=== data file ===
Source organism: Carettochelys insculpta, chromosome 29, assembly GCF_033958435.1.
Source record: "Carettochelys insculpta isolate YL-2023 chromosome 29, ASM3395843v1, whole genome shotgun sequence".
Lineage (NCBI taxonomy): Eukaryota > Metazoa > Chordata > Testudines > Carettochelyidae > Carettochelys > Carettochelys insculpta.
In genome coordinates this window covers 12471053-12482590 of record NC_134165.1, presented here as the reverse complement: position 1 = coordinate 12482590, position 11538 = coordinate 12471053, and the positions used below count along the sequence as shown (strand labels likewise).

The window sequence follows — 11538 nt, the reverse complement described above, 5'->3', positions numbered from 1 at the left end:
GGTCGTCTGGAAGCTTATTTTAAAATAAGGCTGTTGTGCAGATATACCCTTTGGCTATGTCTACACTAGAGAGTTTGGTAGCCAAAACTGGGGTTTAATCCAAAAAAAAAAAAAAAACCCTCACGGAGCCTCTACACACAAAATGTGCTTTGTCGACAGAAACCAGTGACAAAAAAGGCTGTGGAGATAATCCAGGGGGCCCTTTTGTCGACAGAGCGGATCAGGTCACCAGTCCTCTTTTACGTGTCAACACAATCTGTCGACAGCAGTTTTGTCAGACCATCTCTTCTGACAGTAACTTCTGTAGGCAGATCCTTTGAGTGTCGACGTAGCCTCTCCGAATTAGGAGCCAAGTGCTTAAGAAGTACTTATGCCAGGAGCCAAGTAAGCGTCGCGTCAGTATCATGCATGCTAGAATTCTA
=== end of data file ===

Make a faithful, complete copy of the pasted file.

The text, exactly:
Source organism: Carettochelys insculpta, chromosome 29, assembly GCF_033958435.1.
Source record: "Carettochelys insculpta isolate YL-2023 chromosome 29, ASM3395843v1, whole genome shotgun sequence".
Lineage (NCBI taxonomy): Eukaryota > Metazoa > Chordata > Testudines > Carettochelyidae > Carettochelys > Carettochelys insculpta.
In genome coordinates this window covers 12471053-12482590 of record NC_134165.1, presented here as the reverse complement: position 1 = coordinate 12482590, position 11538 = coordinate 12471053, and the positions used below count along the sequence as shown (strand labels likewise).

The window sequence follows — 11538 nt, the reverse complement described above, 5'->3', positions numbered from 1 at the left end:
GGTCGTCTGGAAGCTTATTTTAAAATAAGGCTGTTGTGCAGATATACCCTTTGGCTATGTCTACACTAGAGAGTTTGGTAGCCAAAACTGGGGTTTAATCCAAAAAAAAAAAAAAAACCCTCACGGAGCCTCTACACACAAAATGTGCTTTGTCGACAGAAACCAGTGACAAAAAAGGCTGTGGAGATAATCCAGGGGGCCCTTTTGTCGACAGAGCGGATCAGGTCACCAGTCCTCTTTTACGTGTCAACACAATCTGTCGACAGCAGTTTTGTCAGACCATCTCTTCTGACAGTAACTTCTGTAGGCAGATCCTTTGAGTGTCGACGTAGCCTCTCCGAATTAGGAGCCAAGTGCTTAAGAAGTACTTATGCCAGGAGCCAAGTAAGCGTCGCGTCAGTATCATGCATGCTAGAATTCTA